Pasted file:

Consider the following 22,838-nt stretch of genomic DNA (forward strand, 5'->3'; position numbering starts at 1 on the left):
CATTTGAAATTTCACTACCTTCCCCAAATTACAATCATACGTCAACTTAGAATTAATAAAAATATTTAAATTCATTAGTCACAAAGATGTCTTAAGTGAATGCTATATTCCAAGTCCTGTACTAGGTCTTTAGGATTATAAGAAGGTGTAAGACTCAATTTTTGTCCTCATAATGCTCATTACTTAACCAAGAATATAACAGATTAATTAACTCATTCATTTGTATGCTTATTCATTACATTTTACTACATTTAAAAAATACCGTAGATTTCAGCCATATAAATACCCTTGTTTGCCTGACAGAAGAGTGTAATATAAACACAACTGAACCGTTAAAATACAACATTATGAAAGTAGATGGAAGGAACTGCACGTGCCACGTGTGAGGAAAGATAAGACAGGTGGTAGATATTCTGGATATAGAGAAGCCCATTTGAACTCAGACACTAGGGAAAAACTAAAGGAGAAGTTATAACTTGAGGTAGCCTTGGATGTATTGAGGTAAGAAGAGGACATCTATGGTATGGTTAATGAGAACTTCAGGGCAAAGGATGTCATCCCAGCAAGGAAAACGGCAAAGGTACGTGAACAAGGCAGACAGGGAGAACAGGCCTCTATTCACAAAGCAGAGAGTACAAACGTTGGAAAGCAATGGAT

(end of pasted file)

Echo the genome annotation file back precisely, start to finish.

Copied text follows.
Consider the following 22,838-nt stretch of genomic DNA (forward strand, 5'->3'; position numbering starts at 1 on the left):
CATTTGAAATTTCACTACCTTCCCCAAATTACAATCATACGTCAACTTAGAATTAATAAAAATATTTAAATTCATTAGTCACAAAGATGTCTTAAGTGAATGCTATATTCCAAGTCCTGTACTAGGTCTTTAGGATTATAAGAAGGTGTAAGACTCAATTTTTGTCCTCATAATGCTCATTACTTAACCAAGAATATAACAGATTAATTAACTCATTCATTTGTATGCTTATTCATTACATTTTACTACATTTAAAAAATACCGTAGATTTCAGCCATATAAATACCCTTGTTTGCCTGACAGAAGAGTGTAATATAAACACAACTGAACCGTTAAAATACAACATTATGAAAGTAGATGGAAGGAACTGCACGTGCCACGTGTGAGGAAAGATAAGACAGGTGGTAGATATTCTGGATATAGAGAAGCCCATTTGAACTCAGACACTAGGGAAAAACTAAAGGAGAAGTTATAACTTGAGGTAGCCTTGGATGTATTGAGGTAAGAAGAGGACATCTATGGTATGGTTAATGAGAACTTCAGGGCAAAGGATGTCATCCCAGCAAGGAAAACGGCAAAGGTACGTGAACAAGGCAGACAGGGAGAACAGGCCTCTATTCACAAAGCAGAGAGTACAAACGTTGGAAAGCAATGGAT